A Recruiting Must-Know: How to Write a Candidate Follow-Up Email

Writing the right follow-up email is an art. A good follow-up email to your candidates after an interview can do wonders for your recruiting efforts, and even for the candidate you end up hiring.

Maintaining good communication with your candidates ensures they remain engaged and gives them the respect and appreciation they deserve after setting aside time to sit with you. However, not all recruiters have the time to sit down and spend time deciding what to write in a candidate follow-up email.

It’s important to know the anatomy of a good candidate follow-up email so you can write your own follow-up templates. Below you’ll find pre-written examples.

Why Should You Care About Candidate Follow-Up Emails?

Although many recruiters tend to think about candidate follow-up emails as an optional matter, the reality is rather different.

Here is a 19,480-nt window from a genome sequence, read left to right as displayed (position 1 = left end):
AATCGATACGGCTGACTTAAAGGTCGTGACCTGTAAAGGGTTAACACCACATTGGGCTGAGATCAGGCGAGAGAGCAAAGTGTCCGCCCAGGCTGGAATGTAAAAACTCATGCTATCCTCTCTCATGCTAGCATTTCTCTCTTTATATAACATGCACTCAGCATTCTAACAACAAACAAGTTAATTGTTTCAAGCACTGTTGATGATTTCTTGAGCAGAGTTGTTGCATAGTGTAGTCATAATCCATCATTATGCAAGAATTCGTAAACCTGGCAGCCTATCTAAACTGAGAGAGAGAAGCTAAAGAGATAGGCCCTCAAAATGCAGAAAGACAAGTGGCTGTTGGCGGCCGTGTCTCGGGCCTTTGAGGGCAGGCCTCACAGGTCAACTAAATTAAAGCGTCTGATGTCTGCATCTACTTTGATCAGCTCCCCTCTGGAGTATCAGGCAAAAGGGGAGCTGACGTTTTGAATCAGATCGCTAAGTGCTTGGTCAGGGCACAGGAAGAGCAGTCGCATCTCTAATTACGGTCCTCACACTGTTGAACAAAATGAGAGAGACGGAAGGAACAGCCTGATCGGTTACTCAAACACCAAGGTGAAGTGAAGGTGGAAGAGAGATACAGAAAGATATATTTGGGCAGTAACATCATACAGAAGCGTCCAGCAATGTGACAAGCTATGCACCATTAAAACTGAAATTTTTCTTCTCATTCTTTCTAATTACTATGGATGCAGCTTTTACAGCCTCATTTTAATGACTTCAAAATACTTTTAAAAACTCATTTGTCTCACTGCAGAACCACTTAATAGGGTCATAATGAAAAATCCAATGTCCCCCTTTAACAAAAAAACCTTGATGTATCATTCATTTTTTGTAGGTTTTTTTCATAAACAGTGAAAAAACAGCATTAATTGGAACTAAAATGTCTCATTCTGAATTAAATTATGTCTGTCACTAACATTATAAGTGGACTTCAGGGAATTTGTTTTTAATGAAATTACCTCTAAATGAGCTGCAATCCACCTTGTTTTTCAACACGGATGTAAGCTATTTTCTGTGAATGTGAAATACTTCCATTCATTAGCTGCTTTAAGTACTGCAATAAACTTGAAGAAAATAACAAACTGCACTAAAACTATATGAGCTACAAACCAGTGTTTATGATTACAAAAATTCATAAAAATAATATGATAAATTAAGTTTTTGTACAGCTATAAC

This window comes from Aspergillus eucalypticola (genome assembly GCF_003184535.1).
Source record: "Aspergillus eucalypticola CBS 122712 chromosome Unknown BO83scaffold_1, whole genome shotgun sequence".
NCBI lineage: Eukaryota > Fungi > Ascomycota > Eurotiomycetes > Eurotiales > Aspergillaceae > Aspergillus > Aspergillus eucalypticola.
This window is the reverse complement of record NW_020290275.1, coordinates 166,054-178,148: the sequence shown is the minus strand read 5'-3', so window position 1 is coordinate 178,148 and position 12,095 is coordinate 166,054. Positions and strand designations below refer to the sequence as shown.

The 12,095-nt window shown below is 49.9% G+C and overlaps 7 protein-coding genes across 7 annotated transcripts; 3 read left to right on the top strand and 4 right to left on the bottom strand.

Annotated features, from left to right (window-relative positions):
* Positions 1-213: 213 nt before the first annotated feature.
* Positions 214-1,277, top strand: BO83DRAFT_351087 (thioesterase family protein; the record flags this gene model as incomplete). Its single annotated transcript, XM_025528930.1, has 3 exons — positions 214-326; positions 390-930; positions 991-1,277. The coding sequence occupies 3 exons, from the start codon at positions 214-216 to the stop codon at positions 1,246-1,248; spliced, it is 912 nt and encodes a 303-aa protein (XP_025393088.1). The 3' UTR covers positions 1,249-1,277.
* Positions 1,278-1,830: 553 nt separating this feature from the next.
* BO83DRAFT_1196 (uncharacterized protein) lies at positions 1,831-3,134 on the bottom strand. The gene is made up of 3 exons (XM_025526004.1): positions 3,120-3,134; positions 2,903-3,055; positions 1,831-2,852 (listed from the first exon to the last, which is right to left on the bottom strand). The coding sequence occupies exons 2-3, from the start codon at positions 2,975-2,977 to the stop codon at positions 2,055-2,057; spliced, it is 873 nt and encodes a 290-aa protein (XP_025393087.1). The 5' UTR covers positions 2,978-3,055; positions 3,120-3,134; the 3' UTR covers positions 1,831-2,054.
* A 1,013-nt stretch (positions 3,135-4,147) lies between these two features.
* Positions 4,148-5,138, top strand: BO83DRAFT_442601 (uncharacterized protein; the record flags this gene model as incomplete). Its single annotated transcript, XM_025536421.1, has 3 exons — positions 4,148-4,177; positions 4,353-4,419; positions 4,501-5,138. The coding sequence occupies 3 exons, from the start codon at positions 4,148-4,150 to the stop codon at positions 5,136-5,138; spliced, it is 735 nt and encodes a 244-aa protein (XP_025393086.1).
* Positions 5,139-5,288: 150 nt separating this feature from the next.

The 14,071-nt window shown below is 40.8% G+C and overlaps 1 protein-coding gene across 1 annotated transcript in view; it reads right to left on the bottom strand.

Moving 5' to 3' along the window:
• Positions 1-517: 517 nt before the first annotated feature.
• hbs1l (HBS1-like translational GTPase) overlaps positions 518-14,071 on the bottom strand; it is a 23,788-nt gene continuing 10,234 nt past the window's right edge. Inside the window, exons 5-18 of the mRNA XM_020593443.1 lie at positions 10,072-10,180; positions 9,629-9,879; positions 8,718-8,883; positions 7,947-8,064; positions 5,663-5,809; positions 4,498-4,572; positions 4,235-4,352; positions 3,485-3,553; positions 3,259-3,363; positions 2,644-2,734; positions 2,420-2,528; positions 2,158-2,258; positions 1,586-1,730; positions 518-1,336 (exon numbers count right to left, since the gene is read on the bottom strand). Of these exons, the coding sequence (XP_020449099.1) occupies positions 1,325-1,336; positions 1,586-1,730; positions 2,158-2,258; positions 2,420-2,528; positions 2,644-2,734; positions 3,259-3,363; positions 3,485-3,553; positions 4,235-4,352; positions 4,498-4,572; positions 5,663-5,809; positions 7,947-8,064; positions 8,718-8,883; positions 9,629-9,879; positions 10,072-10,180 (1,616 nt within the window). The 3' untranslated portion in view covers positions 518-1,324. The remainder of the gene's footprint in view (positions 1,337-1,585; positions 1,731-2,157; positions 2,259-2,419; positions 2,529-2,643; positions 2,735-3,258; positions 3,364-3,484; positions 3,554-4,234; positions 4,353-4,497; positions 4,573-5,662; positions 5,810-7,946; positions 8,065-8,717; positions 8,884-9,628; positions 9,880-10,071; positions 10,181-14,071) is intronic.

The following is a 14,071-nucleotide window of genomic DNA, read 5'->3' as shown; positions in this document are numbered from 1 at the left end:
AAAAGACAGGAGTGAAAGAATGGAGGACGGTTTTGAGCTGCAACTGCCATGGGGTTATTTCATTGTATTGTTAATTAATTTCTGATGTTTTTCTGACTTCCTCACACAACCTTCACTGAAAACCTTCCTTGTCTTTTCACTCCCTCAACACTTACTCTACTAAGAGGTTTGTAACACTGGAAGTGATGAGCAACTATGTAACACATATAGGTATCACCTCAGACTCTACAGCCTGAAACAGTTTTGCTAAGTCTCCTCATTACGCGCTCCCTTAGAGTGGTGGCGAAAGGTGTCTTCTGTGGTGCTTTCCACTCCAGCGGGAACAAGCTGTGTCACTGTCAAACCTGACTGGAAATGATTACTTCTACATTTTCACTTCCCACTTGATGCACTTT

Candidate follow-up emails allow you to establish an open channel of communication with your candidates. It lets them know that your company appreciates their time.

Job interviews are pretty stressful to many, so follow-up emails, even just to let them know you appreciated their time, can go a long way. They allow you to begin on the right foot with whoever you end up hiring and help you leave doors open in the future for the candidates that don’t make it.

According to Glassdoor, 74 percent of candidates read employee reviews from companies before giving their opinion. Candidate follow-up emails help you capture good talent from the beginning, attracting talent instead of hunting for it.

Plus, since over 50 percent of companies expect the candidate to follow up after an interview, taking a proactive approach can help you land better talent.

In essence, follow-up emails help you and the candidate communicate openly, and establish a professional relationship.

Anatomy of an Ideal Candidate Follow-Up Email After an Interview

Here’s what the ideal candidate follow-up email looks like:

Subject Line

The subject line gives your readers a reason to open your email. Although your candidates will likely be eager to open any email coming from you, the subject line helps you establish the tone and gives them a preview of what’s to come.

Here are some examples:

  • Thank you!